Sport is Secondary for First-Time National Veterans Wheelchair Games Athlete Danny Dudek

Army Colonel Danny Dudek

Army Colonel Danny Dudek (center) on the podium after accepting his gold medal at the Warrior Games.

For active Army Colonel Danny Dudek, sports are secondary to service.

That’s the mentality he will bring to the 36th National Veterans Wheelchair Games (NVWG), June 27-July 2, 2016, in Salt Lake City, where he will compete in his first-ever NVWG with not so much something to prove, but rather, something to learn.

“Sports are secondary to me,” Dudek says. “The National Veterans Wheelchair Games have been on my radar because I want to meet the broader community of veterans in wheelchairs and learn about their life and challenges after the military.”

Dudek understands firsthand the challenges of remaining on active duty with a disability. In 2007, the then-Army Major was wounded by an improvised explosive device (IED) while serving in Iraq. In addition to losing his friend and comrade Cpl. Brandon Craig in the blast, Dudek had to face his own life-changing spinal cord injury that left him with little mobility in his legs.

“You have to mourn,” he says. “I didn’t want to accept being an SCI patient who couldn’t use his legs anymore. But then I determined for myself that I would put big goals in front of me and find out if they’re impossible. The thing is, I haven’t found anything impossible yet.”

For Dudek, the first hurdle was remaining on active duty. But by 2009, he was selected as commander of the Army’s Warrior Transition Unit at Joint Base Lewis-McChord, where he pioneered policy to help injured service members like himself who needed the tools to either remain on active duty or transition into a successful life as a Veteran of the U.S. military. It was in his leadership role that he discovered the value of sports to the rehabilitation of injured soldiers.

By 2012, Dudek moved to the Pentagon to serve as deputy chief of staff at the Army’s Warrior Transition Command. While physically active, Dudek wanted the firsthand experience of what he knew his fellow soldiers and Veterans were relying on to rehabilitate. Just months later, he was off to his first Warrior Games, where he earned one gold and one silver medal in swimming.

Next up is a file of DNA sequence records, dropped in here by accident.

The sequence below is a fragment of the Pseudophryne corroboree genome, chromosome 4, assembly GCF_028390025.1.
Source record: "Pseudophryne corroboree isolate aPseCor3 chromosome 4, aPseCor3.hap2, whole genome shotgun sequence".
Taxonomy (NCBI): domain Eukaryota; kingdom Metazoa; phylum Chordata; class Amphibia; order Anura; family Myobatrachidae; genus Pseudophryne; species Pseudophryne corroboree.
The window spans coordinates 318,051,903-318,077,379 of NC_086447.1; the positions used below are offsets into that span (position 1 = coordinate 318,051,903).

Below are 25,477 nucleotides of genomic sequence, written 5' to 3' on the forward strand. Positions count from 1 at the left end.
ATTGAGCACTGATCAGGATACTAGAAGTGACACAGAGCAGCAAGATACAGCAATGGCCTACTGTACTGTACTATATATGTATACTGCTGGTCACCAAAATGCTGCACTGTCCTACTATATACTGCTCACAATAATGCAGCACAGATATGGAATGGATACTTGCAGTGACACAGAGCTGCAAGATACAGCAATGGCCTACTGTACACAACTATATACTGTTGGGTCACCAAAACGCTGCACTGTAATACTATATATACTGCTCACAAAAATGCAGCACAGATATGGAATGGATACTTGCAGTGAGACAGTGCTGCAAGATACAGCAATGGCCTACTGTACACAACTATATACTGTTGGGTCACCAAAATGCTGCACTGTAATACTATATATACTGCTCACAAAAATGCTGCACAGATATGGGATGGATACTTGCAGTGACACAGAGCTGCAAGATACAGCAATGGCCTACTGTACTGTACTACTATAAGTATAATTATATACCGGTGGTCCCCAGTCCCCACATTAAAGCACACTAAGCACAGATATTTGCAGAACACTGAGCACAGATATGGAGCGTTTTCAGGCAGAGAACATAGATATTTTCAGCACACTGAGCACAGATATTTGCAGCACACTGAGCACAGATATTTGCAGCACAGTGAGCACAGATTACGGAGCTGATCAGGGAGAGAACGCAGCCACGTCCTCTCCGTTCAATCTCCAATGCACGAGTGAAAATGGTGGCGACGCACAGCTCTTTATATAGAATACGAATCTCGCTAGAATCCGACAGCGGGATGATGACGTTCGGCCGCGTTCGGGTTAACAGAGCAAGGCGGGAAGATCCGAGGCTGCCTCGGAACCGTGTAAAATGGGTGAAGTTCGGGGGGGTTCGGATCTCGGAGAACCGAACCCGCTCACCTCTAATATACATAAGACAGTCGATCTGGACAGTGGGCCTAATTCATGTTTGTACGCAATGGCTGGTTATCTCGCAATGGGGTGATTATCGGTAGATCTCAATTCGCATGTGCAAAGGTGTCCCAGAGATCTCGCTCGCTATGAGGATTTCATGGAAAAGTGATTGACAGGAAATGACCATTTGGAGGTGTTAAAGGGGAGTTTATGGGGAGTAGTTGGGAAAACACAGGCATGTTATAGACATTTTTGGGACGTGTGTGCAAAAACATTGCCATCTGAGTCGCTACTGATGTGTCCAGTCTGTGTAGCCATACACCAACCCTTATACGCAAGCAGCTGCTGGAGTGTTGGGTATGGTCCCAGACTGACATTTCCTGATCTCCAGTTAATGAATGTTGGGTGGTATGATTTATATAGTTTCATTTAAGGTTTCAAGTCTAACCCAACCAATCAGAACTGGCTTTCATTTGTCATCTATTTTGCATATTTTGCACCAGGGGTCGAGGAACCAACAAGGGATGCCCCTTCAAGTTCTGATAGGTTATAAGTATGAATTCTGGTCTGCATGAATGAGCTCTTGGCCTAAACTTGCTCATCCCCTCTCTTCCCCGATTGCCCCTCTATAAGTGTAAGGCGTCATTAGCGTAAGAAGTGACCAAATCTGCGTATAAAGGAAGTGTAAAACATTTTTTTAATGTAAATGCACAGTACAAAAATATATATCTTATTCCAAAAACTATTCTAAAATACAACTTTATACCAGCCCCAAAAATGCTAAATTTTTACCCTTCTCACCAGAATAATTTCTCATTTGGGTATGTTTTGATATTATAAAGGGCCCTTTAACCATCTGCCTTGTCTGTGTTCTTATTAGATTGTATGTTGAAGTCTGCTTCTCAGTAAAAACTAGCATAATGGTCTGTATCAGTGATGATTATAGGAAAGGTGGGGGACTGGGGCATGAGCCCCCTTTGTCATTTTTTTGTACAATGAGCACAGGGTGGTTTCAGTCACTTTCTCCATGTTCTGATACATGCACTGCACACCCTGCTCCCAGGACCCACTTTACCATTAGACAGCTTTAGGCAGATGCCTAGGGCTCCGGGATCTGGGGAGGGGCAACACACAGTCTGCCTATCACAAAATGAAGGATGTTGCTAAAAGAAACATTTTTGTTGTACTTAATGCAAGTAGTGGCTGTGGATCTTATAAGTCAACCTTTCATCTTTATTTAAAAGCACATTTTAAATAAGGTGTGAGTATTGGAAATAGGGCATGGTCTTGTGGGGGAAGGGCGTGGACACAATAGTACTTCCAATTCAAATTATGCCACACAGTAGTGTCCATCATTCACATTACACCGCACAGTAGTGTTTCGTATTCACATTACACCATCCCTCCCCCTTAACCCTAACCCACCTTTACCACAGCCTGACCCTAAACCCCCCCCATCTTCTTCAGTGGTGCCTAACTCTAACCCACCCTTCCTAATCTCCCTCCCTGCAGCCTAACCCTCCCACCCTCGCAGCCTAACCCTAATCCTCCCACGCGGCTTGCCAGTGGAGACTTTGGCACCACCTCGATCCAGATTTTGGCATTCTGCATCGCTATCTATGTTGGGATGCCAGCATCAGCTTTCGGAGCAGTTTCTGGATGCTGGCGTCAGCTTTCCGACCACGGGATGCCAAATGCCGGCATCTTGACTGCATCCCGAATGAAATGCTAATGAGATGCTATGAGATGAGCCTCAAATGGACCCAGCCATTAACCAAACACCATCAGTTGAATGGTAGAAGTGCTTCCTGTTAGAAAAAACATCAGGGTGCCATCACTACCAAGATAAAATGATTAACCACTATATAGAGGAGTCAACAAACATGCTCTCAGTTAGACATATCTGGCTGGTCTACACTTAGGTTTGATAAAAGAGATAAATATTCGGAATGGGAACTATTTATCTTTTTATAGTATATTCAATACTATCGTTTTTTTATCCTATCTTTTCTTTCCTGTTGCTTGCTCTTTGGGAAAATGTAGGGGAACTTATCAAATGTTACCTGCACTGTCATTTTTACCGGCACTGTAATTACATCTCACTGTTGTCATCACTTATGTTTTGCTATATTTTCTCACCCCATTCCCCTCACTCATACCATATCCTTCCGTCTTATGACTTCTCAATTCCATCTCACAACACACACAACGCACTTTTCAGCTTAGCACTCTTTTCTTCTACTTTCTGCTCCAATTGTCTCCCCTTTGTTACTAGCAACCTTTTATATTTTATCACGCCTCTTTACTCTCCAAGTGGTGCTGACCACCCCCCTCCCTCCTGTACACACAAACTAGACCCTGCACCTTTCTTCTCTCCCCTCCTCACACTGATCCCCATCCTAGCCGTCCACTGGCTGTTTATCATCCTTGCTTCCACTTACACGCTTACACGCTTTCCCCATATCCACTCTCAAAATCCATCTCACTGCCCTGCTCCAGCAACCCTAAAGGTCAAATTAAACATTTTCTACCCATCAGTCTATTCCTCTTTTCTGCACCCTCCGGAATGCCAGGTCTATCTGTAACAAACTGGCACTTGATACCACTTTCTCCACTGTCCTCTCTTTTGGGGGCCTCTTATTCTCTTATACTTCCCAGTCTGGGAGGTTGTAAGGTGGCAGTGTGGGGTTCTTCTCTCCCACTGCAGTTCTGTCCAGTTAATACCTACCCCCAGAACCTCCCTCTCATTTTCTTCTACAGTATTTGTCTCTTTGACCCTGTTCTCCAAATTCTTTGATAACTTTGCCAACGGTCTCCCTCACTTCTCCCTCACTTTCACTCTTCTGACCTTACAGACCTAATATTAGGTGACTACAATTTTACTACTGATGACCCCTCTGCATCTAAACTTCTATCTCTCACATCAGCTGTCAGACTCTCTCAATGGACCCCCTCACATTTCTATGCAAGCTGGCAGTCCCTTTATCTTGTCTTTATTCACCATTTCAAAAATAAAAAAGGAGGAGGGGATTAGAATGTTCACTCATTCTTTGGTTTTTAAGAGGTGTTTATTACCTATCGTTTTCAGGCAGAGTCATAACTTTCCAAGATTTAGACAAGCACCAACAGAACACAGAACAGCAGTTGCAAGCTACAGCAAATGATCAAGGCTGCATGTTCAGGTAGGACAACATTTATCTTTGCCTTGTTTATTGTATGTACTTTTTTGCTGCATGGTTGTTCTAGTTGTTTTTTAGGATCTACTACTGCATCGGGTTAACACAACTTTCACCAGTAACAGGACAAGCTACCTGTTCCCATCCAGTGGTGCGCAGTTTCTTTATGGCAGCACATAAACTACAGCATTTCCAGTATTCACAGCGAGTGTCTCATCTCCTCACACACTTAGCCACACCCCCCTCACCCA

“The more active I was, the more I realized things I thought were impossible really weren’t,” says Dudek, who now boasts five gold medals in swimming from two consecutive Warrior Games. “It proved that I could do anything.”

Dudek went on to race in the Marine Corps Marathon, Army Ten-Miler and the Navy-Air Force Half Marathon. He also learned to ski independently, and in 2014, competed in the inaugural Invictus Games in London.

“For all I’ve done in sports and in the military, the wheelchair quickly gets ignored,” he says. “The more you perform, the more you get to perform; the wheelchair isn’t even a factor.”

Having transitioned back to Joint Base Lewis McChord in Washington where he hopes to retire, the Army Colonel now serves as the collective training chief of the Army’s I Corps. He knows one day soon he’ll be the one transitioning out of the military into Veteran status, and it’s then that he’s set his sights on some big, personal goals.

“Ninety percent of the disabled community is not physically active, and I don’t believe it’s because of money or venues, it’s participation,” he says. “I want to create something incredible in the Northwest to help grow participation and competition in adaptive sports. The passion I have for adaptive sports has driven me to this, but of course, I have to retire first.”

The 36th NVWG will be a step on the path of the post-retirement goals Dudek has set for himself. It’s also a step to reclaim his personal physical activity lost over the past couple of years due to busy work schedules and other personal demands. At the NVWG, he’ll compete in swimming, track, cycling and triathlon.

“I want to get physically active again,” he says. “But for me, the Games are more about the community than the competition. I’m excited about the possibilities and the people I get to meet.”

Still, amidst much success in both career and sport, Dudek says it all comes back to the true love of his life: his wife, Megan, who was there before his injury and has been his constant every day after.

“All good things are because of my wife,” he says. “I’m able to do so much only because of her support.”

The 36th annual National Veterans Wheelchair Games (NVWG) – co-presented by the Department of Veterans Affairs (VA) and Paralyzed Veterans of America – will feature 19 wheelchair sporting events and two exhibition sports for disabled Veterans June 27-July 2, 2016, in Salt Lake City.

Brittany Ballenstedt is a military spouse, freelance journalist and photographer in Washington, D.C.

Army Veteran Sualauvi Tuimalealiifano to Compete in First National Veterans Wheelchair Games

US Army Veteran Sualauvi Tuimalealiifano with Prince Harry from Great Britain.

US Army Veteran Sualauvi Tuimalealiifano with Prince Harry from Great Britain.

For paralyzed Army Sergeant First Class Sualauvi “Sua” Tuimalealiifano, it was the faces of his three children that pulled him out of his darkest moments of loss and depression – just enough to discover that dreams, goals and ultimately hope might be regained on the surface of a rugby court.